If you’ve never heard of PHOLED, you’re not alone. The technology is already partially at the core of the best OLED TVs and soon TVs from Samsung and LG could be using it entirely for the subpixels in every OLED display pixel.
The company behind PHOLED is betting on PHOLED being the future. Universal Display Corporation (UDC) has been making PHOLED — which stands for phosphorescent organic light emitting diode — for years and now is expanding its operations. The company just announced the opening of a new PHOLED manufacturing plant in Shannon, Ireland to manufacture more of its signature phosphorescent materials for OLED displays.
While the factory was just officially unveiled to the world, UDC and its partner PPG have been working on this new E.U. factory for a while now. According to Janice K. Mahon SVP, Technology Commercialization & GM, Commercial Sales Business at Universal Display Corporation, the factory has been in development since February 2021 and has already begun production.
UDC could not specify which customers will be serviced by this new plant — LG Display and Samsung Display have recently been tipped to adopt fully PHOLED TV displays in the near future — but Mahon did state that the factory will “service existing and future customers whose display products require UDC’s state-of-the-art, energy-efficient phosphorescent OLED emissive materials” and that PHOLED materials have already started rolling out to display makers. Clearly, UDC expects that PHOLED isn’t going away anytime soon.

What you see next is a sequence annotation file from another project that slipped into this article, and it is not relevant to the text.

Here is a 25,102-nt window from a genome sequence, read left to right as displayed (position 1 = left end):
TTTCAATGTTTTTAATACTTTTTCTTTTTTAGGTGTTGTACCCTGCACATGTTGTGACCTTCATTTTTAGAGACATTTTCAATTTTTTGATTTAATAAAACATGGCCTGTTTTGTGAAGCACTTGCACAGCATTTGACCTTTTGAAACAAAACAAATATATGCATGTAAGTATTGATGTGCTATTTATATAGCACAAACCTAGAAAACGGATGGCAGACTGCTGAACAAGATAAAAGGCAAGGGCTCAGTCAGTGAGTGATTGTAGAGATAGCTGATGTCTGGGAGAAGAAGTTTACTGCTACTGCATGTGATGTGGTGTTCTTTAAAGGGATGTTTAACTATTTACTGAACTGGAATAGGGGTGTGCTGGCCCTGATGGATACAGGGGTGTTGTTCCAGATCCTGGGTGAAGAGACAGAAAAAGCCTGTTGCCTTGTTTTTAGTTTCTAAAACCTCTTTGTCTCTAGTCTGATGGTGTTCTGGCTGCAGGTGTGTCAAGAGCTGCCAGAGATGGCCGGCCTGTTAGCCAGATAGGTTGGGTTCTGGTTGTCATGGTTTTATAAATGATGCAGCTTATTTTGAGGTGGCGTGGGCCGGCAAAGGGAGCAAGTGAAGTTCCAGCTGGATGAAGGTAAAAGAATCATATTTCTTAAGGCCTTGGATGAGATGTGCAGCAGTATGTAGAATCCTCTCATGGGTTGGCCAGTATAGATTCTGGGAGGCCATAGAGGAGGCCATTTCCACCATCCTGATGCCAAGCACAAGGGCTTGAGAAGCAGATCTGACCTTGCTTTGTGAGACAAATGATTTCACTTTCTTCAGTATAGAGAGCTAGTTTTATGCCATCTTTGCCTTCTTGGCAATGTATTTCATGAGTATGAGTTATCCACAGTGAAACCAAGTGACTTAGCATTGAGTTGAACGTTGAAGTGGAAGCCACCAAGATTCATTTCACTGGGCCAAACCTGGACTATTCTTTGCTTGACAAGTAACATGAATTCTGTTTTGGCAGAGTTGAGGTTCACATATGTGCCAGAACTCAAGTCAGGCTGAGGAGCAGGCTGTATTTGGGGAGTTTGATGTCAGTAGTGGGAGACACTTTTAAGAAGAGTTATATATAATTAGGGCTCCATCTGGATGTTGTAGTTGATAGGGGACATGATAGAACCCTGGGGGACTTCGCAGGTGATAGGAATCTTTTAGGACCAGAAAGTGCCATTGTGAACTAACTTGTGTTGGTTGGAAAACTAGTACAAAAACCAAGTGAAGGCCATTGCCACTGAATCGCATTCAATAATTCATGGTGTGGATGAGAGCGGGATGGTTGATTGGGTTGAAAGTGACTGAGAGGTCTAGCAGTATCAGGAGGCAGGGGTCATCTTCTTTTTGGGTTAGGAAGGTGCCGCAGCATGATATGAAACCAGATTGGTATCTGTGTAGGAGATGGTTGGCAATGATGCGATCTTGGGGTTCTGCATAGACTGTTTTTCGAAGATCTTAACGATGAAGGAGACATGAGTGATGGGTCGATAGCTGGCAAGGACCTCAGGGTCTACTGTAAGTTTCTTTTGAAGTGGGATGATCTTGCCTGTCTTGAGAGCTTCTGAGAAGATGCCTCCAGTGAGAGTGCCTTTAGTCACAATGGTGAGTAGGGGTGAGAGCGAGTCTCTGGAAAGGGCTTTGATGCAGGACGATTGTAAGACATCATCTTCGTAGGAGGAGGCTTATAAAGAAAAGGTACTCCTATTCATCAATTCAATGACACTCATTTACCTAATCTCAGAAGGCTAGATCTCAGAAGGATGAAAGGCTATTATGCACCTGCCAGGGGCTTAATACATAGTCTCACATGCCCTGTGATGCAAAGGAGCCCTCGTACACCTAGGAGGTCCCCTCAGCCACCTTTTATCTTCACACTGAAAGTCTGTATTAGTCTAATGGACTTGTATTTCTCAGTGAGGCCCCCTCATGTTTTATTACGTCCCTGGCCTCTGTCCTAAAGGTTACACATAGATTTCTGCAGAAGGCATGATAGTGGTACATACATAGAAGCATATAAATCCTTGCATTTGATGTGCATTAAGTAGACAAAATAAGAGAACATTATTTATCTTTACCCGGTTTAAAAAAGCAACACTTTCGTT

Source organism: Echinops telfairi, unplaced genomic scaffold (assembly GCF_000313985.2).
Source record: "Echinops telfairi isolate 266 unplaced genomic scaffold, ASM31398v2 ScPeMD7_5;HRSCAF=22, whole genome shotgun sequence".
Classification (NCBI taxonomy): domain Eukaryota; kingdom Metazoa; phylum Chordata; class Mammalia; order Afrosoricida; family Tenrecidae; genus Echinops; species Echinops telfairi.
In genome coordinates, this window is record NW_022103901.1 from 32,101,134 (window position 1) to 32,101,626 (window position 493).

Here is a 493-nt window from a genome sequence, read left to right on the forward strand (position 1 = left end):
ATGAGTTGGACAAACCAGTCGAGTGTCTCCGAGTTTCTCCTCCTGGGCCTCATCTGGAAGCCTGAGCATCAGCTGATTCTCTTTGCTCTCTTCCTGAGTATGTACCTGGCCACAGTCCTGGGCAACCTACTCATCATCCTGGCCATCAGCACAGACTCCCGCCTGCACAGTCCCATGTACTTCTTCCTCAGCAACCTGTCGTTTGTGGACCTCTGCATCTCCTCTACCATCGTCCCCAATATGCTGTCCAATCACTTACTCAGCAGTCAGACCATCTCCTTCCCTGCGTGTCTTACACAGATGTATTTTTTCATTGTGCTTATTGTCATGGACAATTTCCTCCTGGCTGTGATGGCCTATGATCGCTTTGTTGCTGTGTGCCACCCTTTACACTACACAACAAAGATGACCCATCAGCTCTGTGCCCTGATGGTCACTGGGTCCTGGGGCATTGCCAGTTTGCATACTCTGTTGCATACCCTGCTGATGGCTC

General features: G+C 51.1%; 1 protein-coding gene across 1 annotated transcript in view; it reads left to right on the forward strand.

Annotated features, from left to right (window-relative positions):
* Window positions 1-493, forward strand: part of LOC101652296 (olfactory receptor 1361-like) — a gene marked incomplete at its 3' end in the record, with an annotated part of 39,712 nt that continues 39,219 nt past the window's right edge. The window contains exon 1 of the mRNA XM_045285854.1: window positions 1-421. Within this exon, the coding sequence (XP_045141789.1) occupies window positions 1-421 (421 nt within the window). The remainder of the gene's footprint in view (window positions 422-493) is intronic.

What is PHOLED and why does it matter?
Currently, OLED displays already partially use PHOLED technology. An OLED pixel is made up of three subpixels: red, green and blue (RGB), though LG OLED TVs add a fourth white subpixel. These subpixels are either phosphorescent subpixels or fluorescent subpixels — and these aren’t created equal.
The biggest difference? Fluorescent subpixels are significantly less power efficient. In fact, Mahon says fluorescent subpixels are just 25% as efficient as their phosphorescent counterparts.
Most OLED displays already use red and green phosphorescent subpixels developed by UDC. In fact, Mahon says that UDC PHOLED materials are “found in virtually every commercial OLED product around the world.” But everyone still uses fluorescent blue subpixels — largely because UDC is still developing a phosphorescent alternative (Mahon says blue PHOLED is still in R&D).
However, with this new factory in Ireland, UDC could quickly ramp up production of blue PHOLED subpixels to quickly transition the OLED TV market to fully PHOLED displays. And that’s good news because significantly more efficient TVs would be a major upgrade for everyone.
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